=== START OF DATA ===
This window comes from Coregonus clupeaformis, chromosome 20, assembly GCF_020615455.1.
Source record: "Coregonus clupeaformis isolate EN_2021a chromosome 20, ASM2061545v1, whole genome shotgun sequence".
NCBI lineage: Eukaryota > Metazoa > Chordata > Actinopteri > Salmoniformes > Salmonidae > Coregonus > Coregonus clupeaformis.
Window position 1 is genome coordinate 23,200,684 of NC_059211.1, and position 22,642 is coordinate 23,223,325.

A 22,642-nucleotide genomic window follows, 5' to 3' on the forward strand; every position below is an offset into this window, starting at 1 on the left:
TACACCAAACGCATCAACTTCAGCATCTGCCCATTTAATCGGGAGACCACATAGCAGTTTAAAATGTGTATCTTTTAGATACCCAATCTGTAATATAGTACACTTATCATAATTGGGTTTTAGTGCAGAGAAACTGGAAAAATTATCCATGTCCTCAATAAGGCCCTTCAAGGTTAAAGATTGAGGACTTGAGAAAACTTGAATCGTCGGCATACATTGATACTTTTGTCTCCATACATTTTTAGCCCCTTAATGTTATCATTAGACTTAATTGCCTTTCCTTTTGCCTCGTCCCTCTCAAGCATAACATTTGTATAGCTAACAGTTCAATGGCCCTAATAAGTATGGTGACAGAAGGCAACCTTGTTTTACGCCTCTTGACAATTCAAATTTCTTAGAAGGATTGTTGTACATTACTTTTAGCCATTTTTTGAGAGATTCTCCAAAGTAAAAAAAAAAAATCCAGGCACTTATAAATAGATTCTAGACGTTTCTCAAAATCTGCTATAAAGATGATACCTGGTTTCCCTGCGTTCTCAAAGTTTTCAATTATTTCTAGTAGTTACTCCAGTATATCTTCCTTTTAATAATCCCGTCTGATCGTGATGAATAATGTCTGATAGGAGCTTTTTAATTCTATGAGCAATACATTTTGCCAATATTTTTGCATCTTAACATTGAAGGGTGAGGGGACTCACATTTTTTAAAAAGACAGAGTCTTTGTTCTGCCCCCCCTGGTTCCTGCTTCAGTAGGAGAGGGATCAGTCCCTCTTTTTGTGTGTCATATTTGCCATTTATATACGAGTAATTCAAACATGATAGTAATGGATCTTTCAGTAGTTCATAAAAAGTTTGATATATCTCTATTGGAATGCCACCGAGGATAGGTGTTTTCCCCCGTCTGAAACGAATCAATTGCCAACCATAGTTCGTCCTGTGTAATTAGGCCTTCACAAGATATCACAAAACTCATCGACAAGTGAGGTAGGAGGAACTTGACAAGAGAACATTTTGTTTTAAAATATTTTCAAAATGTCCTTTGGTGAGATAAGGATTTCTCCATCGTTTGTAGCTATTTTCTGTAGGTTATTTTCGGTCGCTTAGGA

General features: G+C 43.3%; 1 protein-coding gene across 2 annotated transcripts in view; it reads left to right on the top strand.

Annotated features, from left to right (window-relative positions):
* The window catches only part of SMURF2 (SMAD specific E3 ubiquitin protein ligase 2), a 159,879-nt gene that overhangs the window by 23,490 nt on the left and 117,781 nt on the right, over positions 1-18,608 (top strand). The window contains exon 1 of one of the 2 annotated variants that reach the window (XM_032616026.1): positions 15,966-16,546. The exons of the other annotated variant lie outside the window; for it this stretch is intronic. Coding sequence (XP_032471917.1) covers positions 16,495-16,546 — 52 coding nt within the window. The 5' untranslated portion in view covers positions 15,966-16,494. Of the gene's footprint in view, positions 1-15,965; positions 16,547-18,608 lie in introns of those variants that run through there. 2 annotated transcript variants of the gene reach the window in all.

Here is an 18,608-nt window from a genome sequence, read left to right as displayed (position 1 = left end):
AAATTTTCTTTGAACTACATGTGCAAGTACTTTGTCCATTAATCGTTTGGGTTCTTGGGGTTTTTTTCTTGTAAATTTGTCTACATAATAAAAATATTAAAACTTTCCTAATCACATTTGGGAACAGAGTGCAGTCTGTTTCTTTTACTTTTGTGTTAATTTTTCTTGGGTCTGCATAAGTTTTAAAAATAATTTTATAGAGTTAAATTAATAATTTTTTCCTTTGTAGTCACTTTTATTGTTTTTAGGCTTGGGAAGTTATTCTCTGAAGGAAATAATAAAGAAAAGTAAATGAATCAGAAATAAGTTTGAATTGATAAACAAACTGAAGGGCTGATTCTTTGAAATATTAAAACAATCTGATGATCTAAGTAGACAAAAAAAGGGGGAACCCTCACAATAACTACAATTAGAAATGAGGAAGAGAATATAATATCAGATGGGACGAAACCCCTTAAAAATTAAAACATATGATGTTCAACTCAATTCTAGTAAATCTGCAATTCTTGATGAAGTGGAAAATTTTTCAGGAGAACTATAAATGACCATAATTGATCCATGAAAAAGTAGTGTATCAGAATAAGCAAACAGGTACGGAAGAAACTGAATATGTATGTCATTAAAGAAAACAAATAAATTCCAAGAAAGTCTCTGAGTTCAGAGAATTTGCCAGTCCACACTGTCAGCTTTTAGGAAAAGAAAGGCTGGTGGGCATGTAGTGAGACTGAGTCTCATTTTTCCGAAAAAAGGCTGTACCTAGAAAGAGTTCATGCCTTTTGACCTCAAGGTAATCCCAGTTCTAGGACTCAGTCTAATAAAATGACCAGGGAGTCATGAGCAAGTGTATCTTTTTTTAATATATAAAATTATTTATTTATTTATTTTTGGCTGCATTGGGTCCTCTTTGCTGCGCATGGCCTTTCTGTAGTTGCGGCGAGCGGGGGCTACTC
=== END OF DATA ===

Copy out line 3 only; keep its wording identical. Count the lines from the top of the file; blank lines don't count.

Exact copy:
NCBI lineage: Eukaryota > Metazoa > Chordata > Actinopteri > Salmoniformes > Salmonidae > Coregonus > Coregonus clupeaformis.